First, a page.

The LARC V (Lighter Amphibious Resupply Cargo-5 ton) was designed in the very late fifties, and went into production in the early sixties. The LARC V was the smallest of the LARC family with a 5 ton payload. There was also a LARC XV (15 ton), and a LARC VX (60 ton). An earlier version of the LARC LX was called a BARC. About 900 LARC V's were built, and about 600 were sunk as a means to dispose of them as the US pulled out of Vietnam. That left about 300 vehicles. A few LARC V's are still in active service, both in the US, and abroad, but not many are left today.
This is one of the few remaining LARC V's, and don't confuse this with the DUKW vehicles that were used in the WWII, and are still used today for "Duck Tours" in many locations in the US, and elsewhere. Lets take at look at captain Leonard Stewart's "J. B Dolphin", whose keel was laid in January 1966. This is one of the few businesses where you need both a captains, and a commercial drivers licence.
It is actually both a decent boat, and not a bad vehicle on the ground, but to get the functionality of both, there are always compromises. The LARC V is all wheel drive, and on land it can do little less than 30 mph, but it has no suspension. You would really have to hang on tight on a bumpy road at 30mph.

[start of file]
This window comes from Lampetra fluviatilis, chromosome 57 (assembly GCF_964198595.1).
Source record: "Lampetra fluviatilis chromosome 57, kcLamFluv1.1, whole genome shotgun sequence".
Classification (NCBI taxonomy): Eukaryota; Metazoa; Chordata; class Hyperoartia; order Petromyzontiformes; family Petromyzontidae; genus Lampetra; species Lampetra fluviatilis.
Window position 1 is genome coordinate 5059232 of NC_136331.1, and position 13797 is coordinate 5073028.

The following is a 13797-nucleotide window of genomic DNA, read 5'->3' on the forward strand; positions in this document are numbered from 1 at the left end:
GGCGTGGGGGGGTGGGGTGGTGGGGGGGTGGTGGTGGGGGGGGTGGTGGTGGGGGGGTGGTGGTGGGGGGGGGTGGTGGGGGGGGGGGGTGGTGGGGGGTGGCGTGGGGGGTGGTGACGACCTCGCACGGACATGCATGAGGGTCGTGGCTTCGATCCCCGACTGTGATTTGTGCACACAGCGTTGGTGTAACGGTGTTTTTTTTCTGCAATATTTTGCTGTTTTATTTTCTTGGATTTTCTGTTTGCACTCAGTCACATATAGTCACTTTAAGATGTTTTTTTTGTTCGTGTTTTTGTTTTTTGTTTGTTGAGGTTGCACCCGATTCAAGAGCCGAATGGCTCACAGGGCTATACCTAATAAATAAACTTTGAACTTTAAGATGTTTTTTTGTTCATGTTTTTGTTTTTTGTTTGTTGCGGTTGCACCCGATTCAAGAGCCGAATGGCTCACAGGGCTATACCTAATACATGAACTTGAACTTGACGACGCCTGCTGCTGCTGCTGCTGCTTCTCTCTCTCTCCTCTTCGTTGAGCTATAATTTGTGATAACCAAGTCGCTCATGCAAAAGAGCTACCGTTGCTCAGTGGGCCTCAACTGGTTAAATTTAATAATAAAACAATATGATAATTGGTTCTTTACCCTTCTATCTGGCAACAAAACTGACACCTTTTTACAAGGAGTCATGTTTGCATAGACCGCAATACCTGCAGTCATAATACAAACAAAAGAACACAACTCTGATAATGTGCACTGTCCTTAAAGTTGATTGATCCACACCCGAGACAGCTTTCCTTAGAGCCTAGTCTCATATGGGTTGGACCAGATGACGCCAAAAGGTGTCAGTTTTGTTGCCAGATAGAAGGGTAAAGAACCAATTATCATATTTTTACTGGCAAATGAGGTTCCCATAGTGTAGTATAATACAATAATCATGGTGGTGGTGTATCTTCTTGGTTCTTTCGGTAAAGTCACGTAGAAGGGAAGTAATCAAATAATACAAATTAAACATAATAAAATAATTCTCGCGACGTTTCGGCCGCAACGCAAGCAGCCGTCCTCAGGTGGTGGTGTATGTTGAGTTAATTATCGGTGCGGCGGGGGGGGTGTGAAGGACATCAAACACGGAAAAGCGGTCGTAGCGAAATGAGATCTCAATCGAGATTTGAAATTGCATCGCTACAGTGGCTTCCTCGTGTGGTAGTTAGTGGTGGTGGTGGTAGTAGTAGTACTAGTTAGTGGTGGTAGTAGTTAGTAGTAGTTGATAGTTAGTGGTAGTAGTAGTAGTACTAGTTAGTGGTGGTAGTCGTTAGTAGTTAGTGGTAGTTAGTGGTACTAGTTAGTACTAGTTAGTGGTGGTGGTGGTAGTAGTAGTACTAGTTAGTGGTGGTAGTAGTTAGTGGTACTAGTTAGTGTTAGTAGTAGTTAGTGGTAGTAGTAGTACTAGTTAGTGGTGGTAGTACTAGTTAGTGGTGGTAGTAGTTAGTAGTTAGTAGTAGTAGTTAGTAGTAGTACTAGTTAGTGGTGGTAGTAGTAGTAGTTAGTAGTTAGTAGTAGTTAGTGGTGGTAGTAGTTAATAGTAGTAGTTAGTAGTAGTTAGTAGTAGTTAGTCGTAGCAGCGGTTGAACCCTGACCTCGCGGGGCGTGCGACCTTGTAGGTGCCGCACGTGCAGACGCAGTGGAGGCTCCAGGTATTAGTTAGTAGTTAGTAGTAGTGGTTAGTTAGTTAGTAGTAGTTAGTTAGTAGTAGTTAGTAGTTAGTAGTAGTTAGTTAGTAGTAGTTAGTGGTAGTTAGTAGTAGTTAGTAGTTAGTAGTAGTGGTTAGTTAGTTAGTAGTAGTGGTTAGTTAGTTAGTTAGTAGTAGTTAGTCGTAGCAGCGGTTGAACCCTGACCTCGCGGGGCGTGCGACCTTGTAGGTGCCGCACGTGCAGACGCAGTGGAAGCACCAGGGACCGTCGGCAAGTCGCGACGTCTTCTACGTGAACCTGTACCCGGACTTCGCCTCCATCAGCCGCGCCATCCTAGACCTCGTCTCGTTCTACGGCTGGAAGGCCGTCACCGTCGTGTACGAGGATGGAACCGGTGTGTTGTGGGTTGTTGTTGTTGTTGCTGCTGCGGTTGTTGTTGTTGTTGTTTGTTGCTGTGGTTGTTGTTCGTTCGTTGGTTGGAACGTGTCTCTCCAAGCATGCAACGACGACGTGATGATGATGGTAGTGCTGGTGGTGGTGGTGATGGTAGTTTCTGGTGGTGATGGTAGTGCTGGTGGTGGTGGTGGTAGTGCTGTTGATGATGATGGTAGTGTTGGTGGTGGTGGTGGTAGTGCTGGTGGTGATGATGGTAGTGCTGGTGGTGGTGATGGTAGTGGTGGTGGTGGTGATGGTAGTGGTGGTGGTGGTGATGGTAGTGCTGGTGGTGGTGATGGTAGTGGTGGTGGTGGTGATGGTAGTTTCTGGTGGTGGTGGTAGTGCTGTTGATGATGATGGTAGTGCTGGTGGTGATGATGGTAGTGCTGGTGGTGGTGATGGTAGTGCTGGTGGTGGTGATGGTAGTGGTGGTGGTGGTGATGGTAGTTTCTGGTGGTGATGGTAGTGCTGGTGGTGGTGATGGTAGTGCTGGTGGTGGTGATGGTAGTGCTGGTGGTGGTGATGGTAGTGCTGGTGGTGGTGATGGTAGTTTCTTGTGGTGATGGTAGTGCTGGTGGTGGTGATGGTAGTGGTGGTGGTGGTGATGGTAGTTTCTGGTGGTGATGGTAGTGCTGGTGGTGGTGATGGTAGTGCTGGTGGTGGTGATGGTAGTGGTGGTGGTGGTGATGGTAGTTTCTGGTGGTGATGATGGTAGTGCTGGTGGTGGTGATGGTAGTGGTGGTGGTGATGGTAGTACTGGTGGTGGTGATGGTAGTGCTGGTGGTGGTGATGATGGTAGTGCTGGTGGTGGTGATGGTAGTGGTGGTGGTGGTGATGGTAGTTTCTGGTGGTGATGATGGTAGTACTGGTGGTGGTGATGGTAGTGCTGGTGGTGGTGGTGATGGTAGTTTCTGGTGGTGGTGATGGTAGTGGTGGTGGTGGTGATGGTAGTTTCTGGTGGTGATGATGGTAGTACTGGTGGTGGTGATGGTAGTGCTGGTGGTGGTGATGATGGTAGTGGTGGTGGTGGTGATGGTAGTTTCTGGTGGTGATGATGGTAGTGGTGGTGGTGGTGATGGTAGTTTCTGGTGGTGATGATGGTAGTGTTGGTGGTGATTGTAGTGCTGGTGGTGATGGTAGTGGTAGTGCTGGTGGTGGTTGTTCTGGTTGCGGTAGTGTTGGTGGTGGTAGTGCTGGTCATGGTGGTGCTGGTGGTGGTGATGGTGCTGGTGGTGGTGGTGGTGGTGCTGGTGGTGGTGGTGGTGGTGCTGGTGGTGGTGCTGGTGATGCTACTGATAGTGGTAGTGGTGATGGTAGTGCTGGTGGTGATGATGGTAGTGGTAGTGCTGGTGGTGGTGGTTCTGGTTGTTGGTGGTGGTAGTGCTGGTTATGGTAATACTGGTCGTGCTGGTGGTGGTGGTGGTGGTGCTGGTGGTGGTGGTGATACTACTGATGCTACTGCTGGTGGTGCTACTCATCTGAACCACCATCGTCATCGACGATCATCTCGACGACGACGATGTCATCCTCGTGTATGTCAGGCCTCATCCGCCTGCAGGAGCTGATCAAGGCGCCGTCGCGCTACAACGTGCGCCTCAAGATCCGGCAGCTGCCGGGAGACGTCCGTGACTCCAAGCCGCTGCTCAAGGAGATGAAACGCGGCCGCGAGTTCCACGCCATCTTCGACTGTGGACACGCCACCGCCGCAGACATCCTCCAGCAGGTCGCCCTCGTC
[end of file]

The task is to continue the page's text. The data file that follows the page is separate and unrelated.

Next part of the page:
Propelled by a single screw, its max water speed is about 10mph. It certainly would be classified as a full displacement vessel. Turning the steering wheel, turns the rudder, and the front wheels at the same time. The large front tires help to turn the LARC V.
The LARC V is actually a very sturdy vessel, and I would deem it to be more seaworthy than it might appear at first blush. Unlike its older relative the DUKW which is a WWII vintage craft, the LARC V has an excellent record in this type of tour operation. Three LARC V's were used in very high winds, and seas to rescue passengers on the Nella Dan which ended up on the rocks at the sub antarctic island of Macquarie.
The "Just Ducky" tour starts in Nokomis Florida, and drives through Venice to the old train station where it enters the water, and travels north in the Intercoastal Waterway back to Nokomis. This is a tough vessel to ground, especially when you consider it can just drive over a sandbar, and back into the water again. I have some clients that could use this type of technology.
Very safe, a lot of fun, and a real local piece of boating naval history. It was fun to spend some time on it, and many thanks to Captain Stewart for taking the time to talk with me.
The first photo of the LARC-V is from Wikipedia commons.